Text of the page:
In the spirit of this divisive holiday, here is an intriguing article about how bacteria in your gut may be secretively manipulating your deepest emotions. A study done in fruit flies showed that fruit flies preferred mating with other flies that had been put on the same diet (either malt sugar or starch). The intriguing part is that when the flies were treated with an antibiotic, this preference disappeared.
Who is the culprit? Lactobacillus plantarum, a Gram-positive bacterium found in dairy products and other fermented foods. It is thought - researchers are not entirely certain - that the bacteria alter the flies' pheromone levels, making them more attractive and attracted to similar members of the opposite sex. The question arises...how much of this actually applies to humans?
An important concept put forth by the researchers is the holobiont. Rather than considering just the parts directly connected to an organism, we should take into account all its "normal flora" - the diverse hordes of microbes that inhabit the body, from our skin to our gut. Although it's initially mildly disturbing to think that 90 percent of the cells in our body are not our own, we should take into account the host of tasks they perform for us. When our normal flora are destroyed - for instance, by a long-term antibiotic - we too are destroyed, unable to digest food and plagued by infections that our normal flora would have otherwise caught.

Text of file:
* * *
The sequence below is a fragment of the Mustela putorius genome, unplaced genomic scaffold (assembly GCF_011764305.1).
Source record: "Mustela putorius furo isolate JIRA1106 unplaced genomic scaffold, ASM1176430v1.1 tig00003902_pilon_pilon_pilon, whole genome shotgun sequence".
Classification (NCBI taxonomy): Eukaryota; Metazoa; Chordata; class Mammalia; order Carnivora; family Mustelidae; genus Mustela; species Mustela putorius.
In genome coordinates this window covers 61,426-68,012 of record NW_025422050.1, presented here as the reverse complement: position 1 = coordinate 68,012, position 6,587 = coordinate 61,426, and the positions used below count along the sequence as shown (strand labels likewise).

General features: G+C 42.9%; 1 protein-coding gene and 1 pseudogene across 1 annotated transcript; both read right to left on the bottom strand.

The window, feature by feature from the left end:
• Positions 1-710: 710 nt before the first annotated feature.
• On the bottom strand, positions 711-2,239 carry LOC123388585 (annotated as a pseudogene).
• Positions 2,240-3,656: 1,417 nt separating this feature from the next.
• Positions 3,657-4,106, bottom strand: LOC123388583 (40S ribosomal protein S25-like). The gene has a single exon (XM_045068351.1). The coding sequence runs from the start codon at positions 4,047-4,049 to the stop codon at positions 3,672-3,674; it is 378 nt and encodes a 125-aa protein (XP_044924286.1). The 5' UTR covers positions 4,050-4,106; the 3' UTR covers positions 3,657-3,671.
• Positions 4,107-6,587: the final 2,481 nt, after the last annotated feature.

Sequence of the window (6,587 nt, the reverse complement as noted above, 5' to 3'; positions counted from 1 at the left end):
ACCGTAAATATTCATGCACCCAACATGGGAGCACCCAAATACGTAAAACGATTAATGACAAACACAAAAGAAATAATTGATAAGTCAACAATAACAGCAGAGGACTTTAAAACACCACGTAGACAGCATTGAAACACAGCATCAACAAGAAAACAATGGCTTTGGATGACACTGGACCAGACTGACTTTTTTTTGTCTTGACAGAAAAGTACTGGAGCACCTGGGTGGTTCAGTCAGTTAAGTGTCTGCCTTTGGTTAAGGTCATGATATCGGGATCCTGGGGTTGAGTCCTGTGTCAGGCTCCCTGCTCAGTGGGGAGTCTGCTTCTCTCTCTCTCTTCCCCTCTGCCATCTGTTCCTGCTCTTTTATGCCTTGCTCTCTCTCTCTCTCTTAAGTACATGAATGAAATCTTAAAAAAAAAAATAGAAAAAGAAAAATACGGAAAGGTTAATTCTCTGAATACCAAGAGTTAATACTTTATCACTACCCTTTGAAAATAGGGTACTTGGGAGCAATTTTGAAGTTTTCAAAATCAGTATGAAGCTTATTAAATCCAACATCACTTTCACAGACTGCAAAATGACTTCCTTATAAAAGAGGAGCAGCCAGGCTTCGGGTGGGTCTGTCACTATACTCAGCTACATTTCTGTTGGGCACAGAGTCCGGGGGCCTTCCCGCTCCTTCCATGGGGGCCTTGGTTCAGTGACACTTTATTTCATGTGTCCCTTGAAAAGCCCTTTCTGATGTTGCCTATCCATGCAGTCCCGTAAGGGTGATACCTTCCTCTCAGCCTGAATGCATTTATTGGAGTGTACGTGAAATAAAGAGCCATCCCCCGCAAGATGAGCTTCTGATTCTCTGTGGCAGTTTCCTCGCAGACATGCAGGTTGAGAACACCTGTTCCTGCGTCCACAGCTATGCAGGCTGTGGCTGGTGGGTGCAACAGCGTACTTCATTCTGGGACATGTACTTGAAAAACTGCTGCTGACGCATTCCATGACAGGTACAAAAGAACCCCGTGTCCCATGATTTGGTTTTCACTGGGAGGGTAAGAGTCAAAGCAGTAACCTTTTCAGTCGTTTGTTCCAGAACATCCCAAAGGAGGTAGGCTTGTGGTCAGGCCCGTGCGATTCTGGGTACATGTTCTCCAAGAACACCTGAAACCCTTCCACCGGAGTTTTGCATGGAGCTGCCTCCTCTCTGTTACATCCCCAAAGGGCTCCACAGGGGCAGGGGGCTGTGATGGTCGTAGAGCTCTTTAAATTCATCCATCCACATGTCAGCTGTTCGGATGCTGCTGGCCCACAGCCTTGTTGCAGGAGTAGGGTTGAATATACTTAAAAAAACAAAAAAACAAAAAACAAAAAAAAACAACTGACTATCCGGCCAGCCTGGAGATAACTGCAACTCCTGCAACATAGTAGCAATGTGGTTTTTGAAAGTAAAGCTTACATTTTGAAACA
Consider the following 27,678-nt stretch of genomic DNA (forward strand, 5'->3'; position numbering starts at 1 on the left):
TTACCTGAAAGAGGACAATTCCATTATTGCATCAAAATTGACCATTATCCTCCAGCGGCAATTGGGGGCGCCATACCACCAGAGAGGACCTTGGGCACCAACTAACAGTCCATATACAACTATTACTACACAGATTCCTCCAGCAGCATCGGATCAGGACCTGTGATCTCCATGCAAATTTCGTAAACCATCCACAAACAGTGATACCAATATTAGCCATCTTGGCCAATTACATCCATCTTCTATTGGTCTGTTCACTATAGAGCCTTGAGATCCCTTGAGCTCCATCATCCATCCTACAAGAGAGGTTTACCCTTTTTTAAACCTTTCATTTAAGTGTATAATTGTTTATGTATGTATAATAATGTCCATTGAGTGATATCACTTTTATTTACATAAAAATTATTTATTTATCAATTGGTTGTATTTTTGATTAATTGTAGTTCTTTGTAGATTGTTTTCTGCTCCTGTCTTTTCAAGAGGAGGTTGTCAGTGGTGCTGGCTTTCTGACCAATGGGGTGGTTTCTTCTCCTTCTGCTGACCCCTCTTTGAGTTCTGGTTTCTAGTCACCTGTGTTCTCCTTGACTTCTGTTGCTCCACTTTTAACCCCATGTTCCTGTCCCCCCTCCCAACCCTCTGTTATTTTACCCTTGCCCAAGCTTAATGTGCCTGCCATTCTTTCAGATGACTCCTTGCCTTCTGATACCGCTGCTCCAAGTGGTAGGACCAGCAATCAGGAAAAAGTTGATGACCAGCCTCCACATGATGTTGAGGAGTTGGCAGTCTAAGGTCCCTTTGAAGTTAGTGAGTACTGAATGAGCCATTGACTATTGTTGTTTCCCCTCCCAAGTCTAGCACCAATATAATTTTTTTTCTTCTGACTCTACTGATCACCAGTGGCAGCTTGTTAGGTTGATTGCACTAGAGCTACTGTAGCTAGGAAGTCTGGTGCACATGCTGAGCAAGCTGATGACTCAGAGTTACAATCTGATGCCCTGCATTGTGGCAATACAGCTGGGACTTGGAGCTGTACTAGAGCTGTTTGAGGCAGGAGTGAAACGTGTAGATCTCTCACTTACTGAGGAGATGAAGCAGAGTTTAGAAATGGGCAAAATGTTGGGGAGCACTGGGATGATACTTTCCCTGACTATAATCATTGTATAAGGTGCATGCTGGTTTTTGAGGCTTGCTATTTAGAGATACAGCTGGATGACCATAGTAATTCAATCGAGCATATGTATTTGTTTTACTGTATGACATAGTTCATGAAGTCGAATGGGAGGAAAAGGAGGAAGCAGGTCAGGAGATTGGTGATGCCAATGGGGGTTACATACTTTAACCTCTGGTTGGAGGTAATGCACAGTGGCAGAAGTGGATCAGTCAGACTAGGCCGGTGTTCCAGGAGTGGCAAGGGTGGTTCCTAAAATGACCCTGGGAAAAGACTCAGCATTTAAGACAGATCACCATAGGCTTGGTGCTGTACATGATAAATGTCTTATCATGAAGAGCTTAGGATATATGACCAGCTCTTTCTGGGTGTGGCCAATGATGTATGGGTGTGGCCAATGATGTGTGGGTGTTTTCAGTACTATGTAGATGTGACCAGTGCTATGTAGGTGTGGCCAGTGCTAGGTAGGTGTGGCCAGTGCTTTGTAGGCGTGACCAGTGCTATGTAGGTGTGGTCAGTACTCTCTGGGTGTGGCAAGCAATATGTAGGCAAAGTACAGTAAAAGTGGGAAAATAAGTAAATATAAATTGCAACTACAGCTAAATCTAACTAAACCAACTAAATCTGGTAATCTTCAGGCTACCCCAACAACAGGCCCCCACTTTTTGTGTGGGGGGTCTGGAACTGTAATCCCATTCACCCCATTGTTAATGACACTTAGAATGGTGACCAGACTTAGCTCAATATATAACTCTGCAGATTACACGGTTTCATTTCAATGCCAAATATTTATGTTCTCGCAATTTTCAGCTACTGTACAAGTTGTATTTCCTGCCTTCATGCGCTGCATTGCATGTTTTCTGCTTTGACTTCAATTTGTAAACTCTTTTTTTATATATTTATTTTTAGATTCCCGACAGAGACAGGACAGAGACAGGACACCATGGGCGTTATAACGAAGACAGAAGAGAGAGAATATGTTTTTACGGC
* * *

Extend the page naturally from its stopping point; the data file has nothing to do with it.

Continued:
So the holobiont theory certainly applies to humans. What about the influence on mating preferences? Hard to say. But if our resident bacteria can chew our food for us and protect us from hostile (albeit microscopic) strangers, I think I'll trust their judgment in choosing a suitable mate.